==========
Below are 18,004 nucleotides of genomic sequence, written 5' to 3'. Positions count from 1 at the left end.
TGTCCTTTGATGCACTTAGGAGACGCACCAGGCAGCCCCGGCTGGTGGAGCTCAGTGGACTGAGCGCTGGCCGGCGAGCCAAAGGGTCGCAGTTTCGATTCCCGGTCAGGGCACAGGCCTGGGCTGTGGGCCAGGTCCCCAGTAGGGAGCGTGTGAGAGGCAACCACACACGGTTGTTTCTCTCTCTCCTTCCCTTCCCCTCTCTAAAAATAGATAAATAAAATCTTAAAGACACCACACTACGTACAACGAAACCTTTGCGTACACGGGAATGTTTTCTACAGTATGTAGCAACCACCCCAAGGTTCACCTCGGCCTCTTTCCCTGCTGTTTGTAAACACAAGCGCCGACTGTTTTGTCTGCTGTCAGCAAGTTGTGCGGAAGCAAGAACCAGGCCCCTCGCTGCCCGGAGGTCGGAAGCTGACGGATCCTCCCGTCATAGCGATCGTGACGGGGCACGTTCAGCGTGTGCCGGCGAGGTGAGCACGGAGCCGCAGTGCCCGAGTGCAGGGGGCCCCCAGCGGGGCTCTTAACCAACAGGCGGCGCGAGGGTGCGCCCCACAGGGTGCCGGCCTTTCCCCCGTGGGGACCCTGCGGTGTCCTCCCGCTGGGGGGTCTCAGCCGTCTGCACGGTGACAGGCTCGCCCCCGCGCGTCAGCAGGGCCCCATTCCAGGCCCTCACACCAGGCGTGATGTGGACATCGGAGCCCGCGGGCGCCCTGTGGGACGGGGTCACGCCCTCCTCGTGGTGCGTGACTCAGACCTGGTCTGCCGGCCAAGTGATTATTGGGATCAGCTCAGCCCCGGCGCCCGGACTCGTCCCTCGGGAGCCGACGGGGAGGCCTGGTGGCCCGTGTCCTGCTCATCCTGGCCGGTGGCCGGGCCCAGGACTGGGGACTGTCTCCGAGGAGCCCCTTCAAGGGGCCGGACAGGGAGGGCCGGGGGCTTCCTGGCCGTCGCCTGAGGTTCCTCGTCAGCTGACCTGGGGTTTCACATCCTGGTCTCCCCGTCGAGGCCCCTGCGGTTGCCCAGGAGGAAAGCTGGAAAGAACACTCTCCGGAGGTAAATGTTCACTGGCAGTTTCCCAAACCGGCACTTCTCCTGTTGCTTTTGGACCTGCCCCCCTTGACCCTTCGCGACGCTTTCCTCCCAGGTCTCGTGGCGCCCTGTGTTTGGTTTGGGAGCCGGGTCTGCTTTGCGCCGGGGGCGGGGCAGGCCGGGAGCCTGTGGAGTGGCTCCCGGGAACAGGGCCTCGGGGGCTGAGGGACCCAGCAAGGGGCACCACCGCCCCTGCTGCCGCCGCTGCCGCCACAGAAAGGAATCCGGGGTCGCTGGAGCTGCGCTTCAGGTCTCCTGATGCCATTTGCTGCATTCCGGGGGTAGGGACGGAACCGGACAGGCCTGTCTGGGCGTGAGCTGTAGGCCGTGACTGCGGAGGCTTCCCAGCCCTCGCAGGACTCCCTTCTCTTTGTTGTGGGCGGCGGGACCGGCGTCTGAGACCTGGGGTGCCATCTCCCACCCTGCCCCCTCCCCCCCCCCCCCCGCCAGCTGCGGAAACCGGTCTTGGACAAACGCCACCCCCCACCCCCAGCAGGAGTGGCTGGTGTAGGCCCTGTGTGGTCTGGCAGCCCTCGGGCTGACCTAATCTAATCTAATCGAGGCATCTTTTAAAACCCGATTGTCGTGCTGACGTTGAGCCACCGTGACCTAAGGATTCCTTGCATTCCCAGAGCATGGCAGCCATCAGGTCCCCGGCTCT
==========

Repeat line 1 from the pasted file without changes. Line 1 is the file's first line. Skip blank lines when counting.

Below are 18,004 nucleotides of genomic sequence, written 5' to 3'. Positions count from 1 at the left end.